Now, when it comes to making a website, most students get afraid and convince themselves that making a web page is an extremely difficult task. The course teacher provides students with links to various resources on the HTML language and a link to Front Page Express. In theory it sounds pretty well, but in the two years I've been working with students on this course I've noticed that groups create websites according to two scenarios:
- One member of the group already has some knowledge of HTML, website design or even dynamic web programming knowledge. The already skilled member of the group makes the website for the group, while the rest limit their efforts to commenting the final products. The website usually looks good or even great - the experience of the author are clear. Everybody in the group gets marks that are assigned to the website.
- There are no group members with prior knowledge of HTML and website design. In this case one or two brave souls decide to venture in the world of page making, the rest of the group usually cheers the brave members of the group. The result? Well, don't we all remember our first websites? Hello world, lots of images (don't forget the background image of course!), possibly a background midi sound, lots of happy colors and fonts (that are not necessarily related), and oh! don't forget the frames! Yeah, usually the style is what I like to call "so 95" (meaning the year 1995 in which we all tried to make "pretty" personal websites). But of course - the effort of the authors is visible, and in most cases pretty good for a first website ever made.
After much thought the solution (hopefully a good one for the students) presented itself during the reflection on my personal usage of the web. I don't have a personal website, but I have started my own blog. If I need an information one of my first stops is Wikipedia, and to keep track of the news I use RSS feeds (I admit - I am too lazy to check n sites a day and scroll through them; I prefer to rely on RSS because Safari lets me know of new entries and it takes fewer clicks to get to the news).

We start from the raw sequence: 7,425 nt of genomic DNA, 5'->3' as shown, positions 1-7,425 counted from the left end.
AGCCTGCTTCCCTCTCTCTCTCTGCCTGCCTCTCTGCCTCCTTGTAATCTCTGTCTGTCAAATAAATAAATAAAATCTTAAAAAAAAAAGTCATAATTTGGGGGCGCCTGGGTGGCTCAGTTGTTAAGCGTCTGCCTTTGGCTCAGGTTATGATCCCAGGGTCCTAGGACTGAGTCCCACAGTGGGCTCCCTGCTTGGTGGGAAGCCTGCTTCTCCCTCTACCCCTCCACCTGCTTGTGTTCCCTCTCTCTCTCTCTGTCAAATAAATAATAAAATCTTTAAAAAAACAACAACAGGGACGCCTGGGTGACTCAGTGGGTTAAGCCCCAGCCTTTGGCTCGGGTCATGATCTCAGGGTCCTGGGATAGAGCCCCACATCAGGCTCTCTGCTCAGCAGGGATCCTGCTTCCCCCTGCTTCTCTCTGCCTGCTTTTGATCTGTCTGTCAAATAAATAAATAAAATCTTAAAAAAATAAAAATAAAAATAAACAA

Evolving these thought further, I realized that our students probably won't ever have to make websites from scratch in either their professional or personal life. If they want to make a personal website they can use blogs; when their company needs a site they hire professionals to do it or use CMS products - and the employees mostly just to have fill in forms and frankly give a damn about HTML or any other web languages. And that is why I think that it is more important that we show our students the variety of CMS that they can use to publish content on the web. Even in Moodle the students don't need to know HTML to publish for example forum posts - they just fill in the text, if they want to make it pretty they use the WYSIWYG editor and click - their thoughts are published.
Now finally, what is my solution for the E-business course? We need to show students how to use blogs, wikis and RSS feeds. And in case they do want to make their own website they can use for example Google Page Creator or Apple's iWeb - and again, both solutions don't require HTML knowledge. Just pick a template, fill in the content, add some pictures... click, click, click = done! I think the most important thing is to make students aware of the technologies, teach them about the principles of hypertext, maybe some basic HTML tags (like bold, italics etc) and then let them use the CMS they most prefer. Also, by teaching about the available solutions they will be able to include them in the e-business plans their companies make - and if that happens I think we as educators have managed to give them something useful.
This solution still has to be developed in terms of lessons plans and course materials, but hopefully we will be able to use it in the summer semester in this academic year. I sure hope I will be then able to write some positive reports about it :)
(Btw - an interesting article I came across today: Why Wikis Are Conquering The Enterprise.)
Note: This is just an archive post. The blog has moved to a new home at blog.ialja.com, where you will also find a copy of the entire blog.